New York Times columnist David Brooks recently identified several policy ideas that, in his view, amount to “a completely obvious agenda to create more middle-class, satisfying jobs.” One of the ideas is to have the federal government “borrow money at current interest rates to build infrastructure, including better bus networks so workers can get to distant jobs.”

Now, if there is a pressing need for large-scale infrastructure projects, they can obviously make sense. In fact, the latest World Economic Outlook report from the International Monetary Fund argues that, if certain economic, fiscal, and monetary conditions prevail, debt-financed infrastructure spending can deliver output increases large enough to produce a long-term reduction in the public-debt-to-GDP ratio.

Sounds great! Except there are some rather important caveats, including this one: “If the efficiency of the public investment process is relatively low — so that project selection and execution are poor and only a fraction of the amount invested is converted into productive public capital stock — increased public investment leads to more limited long-term output gains.”

As Washington Post editorialist Charles Lane writes, “That’s a huge caveat.” Indeed, it helps explain why so many highly touted infrastructure projects have ultimately proven so disappointing. In the United States, such projects are notoriously expensive, owing to a variety of labor, environmental, and other policies. Moreover, they tend to encounter unforeseen contingencies that disrupt the plans — and thwart the ambitions — of politicians and developers.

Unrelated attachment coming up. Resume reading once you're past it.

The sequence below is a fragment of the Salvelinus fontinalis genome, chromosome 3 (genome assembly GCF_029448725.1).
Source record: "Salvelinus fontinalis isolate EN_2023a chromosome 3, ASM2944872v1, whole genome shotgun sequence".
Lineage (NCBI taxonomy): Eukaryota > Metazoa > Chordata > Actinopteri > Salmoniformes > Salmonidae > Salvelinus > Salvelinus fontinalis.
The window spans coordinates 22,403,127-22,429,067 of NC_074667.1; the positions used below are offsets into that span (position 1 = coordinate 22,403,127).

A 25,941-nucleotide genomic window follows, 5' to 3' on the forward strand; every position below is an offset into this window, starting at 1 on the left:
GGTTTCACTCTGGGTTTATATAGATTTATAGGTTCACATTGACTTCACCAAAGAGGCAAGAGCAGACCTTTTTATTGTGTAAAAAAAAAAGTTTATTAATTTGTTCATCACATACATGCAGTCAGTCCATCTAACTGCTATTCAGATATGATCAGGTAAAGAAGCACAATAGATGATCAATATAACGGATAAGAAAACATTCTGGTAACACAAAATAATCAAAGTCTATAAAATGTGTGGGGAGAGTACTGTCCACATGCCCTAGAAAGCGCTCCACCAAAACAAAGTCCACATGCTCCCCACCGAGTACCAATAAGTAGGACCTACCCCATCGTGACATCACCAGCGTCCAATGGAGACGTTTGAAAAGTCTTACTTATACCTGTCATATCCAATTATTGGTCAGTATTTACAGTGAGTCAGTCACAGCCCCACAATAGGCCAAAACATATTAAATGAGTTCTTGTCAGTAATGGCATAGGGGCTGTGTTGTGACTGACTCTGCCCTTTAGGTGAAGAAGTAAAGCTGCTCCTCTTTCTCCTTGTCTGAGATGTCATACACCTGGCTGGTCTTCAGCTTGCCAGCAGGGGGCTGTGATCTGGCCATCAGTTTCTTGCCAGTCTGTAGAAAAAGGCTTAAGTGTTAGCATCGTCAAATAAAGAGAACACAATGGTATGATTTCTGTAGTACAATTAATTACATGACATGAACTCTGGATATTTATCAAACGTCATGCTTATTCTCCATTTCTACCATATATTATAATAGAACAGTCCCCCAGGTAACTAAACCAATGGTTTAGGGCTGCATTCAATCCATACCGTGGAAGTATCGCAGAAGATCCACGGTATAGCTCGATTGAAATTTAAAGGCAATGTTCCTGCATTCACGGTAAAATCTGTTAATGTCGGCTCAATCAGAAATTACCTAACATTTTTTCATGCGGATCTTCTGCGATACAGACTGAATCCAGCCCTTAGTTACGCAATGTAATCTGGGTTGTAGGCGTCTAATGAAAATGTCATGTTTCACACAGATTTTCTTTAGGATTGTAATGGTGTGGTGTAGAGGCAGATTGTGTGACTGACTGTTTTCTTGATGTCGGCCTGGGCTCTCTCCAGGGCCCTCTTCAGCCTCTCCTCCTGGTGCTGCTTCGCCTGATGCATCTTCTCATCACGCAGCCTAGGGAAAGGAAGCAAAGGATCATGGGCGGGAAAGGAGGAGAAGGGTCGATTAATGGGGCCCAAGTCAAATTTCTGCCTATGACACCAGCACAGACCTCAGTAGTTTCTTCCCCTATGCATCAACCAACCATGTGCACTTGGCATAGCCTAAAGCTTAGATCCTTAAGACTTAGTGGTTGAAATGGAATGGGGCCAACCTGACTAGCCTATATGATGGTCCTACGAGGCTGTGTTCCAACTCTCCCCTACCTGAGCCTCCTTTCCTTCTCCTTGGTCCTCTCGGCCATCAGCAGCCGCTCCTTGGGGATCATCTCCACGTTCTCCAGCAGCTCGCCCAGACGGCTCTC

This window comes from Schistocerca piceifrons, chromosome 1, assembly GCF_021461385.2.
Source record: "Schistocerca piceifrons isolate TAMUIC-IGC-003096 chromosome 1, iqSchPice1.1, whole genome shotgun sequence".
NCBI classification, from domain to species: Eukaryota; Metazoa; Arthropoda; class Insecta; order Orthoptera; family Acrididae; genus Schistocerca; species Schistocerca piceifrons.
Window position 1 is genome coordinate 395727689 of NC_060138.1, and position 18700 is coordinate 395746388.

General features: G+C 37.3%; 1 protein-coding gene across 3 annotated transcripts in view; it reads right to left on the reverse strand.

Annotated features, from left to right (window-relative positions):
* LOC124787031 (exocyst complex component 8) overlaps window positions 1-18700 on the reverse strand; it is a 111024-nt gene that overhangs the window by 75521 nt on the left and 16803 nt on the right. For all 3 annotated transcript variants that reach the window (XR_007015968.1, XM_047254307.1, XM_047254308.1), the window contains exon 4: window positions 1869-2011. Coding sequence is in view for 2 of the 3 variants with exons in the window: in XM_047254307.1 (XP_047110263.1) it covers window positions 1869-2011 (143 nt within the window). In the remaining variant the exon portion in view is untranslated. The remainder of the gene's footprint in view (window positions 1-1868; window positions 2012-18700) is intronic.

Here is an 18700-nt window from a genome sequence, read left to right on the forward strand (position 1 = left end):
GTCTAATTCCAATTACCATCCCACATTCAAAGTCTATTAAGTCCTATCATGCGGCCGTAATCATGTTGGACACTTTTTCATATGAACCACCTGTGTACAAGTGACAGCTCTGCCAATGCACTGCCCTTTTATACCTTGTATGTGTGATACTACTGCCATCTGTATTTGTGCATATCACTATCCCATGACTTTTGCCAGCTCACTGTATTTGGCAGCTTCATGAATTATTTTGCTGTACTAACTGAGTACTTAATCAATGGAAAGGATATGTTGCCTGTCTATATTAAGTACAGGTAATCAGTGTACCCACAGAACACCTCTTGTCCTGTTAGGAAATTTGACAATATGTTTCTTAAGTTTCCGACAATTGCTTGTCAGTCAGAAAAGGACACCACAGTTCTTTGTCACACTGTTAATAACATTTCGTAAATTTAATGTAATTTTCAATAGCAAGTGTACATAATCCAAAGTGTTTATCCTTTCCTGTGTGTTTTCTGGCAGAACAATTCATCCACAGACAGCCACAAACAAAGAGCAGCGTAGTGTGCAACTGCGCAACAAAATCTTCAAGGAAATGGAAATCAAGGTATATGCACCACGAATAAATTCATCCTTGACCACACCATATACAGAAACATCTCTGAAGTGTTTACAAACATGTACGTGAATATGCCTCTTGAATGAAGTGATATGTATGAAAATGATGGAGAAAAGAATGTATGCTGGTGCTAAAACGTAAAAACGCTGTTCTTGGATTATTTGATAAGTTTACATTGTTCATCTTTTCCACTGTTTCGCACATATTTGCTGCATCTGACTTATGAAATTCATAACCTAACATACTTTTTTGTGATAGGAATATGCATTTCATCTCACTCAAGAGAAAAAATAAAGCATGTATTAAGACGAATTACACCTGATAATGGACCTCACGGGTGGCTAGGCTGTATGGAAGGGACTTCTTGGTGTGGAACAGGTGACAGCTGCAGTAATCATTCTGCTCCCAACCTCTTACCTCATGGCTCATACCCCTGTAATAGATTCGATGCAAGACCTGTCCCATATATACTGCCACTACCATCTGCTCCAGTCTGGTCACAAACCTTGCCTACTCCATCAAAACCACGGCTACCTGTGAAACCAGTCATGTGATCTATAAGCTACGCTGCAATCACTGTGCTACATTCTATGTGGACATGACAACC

Here’s Lane:

“Long-term costs and benefits of major infrastructure projects are devilishly difficult to measure precisely and always have been. The C&O Canal was supposed to revolutionize U.S. commerce; it ultimately proved a bust because its proponents (including George Washington) failed to anticipate the true hazards of building it or the advent of the railroad.

Today we have ‘bridges to nowhere,’ as well as major projects plagued by cost overruns and delays all over the world — and not necessarily in places you think of as corrupt. Germany’s still unfinished Berlin Brandenburg airport is five years behind schedule and billions of dollars over budget, to name one example.

“Bent Flyvbjerg of Oxford’s Said Business School studied 258 major projects in 20 nations over 70 years and found average cost overruns of 44.7 percent for rail, 33.8 percent for bridges and tunnels and 20.4 percent for roads.

“Even popular projects, like New York City’s subway, often require operating subsidies after completion. To be sure, that system yields abundant ‘positive externalities’; the Big Apple wouldn’t be livable without it. How that pencils out in macroeconomic terms, though, is anyone’s guess.

“In short, an essential condition for the IMF concept’s success — optimally efficient investment — is both difficult to define and, to the extent it can be defined, highly unrealistic.

“As Flyvbjerg explains, cost overruns and delays are normal, not exceptional, because of perverse incentives — specifically, project promoters have an interest in overstating benefits and understating risks.

“The better they can make the project look on paper, the more likely their plans are to get approved; yet, once approved, economic and logistical realities kick in, and costs start to mount. Flyvbjerg calls this tendency ‘survival of the unfittest.’

“Obviously, the U.S. and world economies need first-class roads, harbors, airports and electrical grids.

“Equally obviously, they must be upgraded to accommodate and facilitate growth, and it can be worth risking public funds, including, at times, borrowed funds, to make that happen.

“But this is an inherently imprecise business. Governments that invest in infrastructure on the assumption it will pay for itself may find out that they’ve gone a bridge too far.”